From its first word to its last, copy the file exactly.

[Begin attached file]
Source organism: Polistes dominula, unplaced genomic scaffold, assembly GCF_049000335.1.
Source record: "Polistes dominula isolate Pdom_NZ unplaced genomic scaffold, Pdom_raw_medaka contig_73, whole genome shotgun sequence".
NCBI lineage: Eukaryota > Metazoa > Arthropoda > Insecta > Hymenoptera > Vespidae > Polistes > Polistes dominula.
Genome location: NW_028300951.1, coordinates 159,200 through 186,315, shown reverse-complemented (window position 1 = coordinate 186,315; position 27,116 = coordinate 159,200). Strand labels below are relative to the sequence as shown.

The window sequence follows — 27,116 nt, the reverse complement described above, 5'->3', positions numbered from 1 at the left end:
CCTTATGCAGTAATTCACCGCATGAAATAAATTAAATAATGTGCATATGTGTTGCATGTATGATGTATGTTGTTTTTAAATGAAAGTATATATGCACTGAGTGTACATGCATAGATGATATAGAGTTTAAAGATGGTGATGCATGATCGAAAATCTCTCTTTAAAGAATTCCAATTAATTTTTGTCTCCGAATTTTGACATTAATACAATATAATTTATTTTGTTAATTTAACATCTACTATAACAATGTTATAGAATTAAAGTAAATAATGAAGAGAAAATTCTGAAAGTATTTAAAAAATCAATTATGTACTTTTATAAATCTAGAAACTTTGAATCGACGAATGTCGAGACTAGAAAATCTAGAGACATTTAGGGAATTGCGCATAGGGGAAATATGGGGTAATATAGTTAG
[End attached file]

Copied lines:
Source organism: Polistes dominula, unplaced genomic scaffold, assembly GCF_049000335.1.
Source record: "Polistes dominula isolate Pdom_NZ unplaced genomic scaffold, Pdom_raw_medaka contig_73, whole genome shotgun sequence".
NCBI lineage: Eukaryota > Metazoa > Arthropoda > Insecta > Hymenoptera > Vespidae > Polistes > Polistes dominula.
Genome location: NW_028300951.1, coordinates 159,200 through 186,315, shown reverse-complemented (window position 1 = coordinate 186,315; position 27,116 = coordinate 159,200). Strand labels below are relative to the sequence as shown.

The window sequence follows — 27,116 nt, the reverse complement described above, 5'->3', positions numbered from 1 at the left end:
CCTTATGCAGTAATTCACCGCATGAAATAAATTAAATAATGTGCATATGTGTTGCATGTATGATGTATGTTGTTTTTAAATGAAAGTATATATGCACTGAGTGTACATGCATAGATGATATAGAGTTTAAAGATGGTGATGCATGATCGAAAATCTCTCTTTAAAGAATTCCAATTAATTTTTGTCTCCGAATTTTGACATTAATACAATATAATTTATTTTGTTAATTTAACATCTACTATAACAATGTTATAGAATTAAAGTAAATAATGAAGAGAAAATTCTGAAAGTATTTAAAAAATCAATTATGTACTTTTATAAATCTAGAAACTTTGAATCGACGAATGTCGAGACTAGAAAATCTAGAGACATTTAGGGAATTGCGCATAGGGGAAATATGGGGTAATATAGTTAG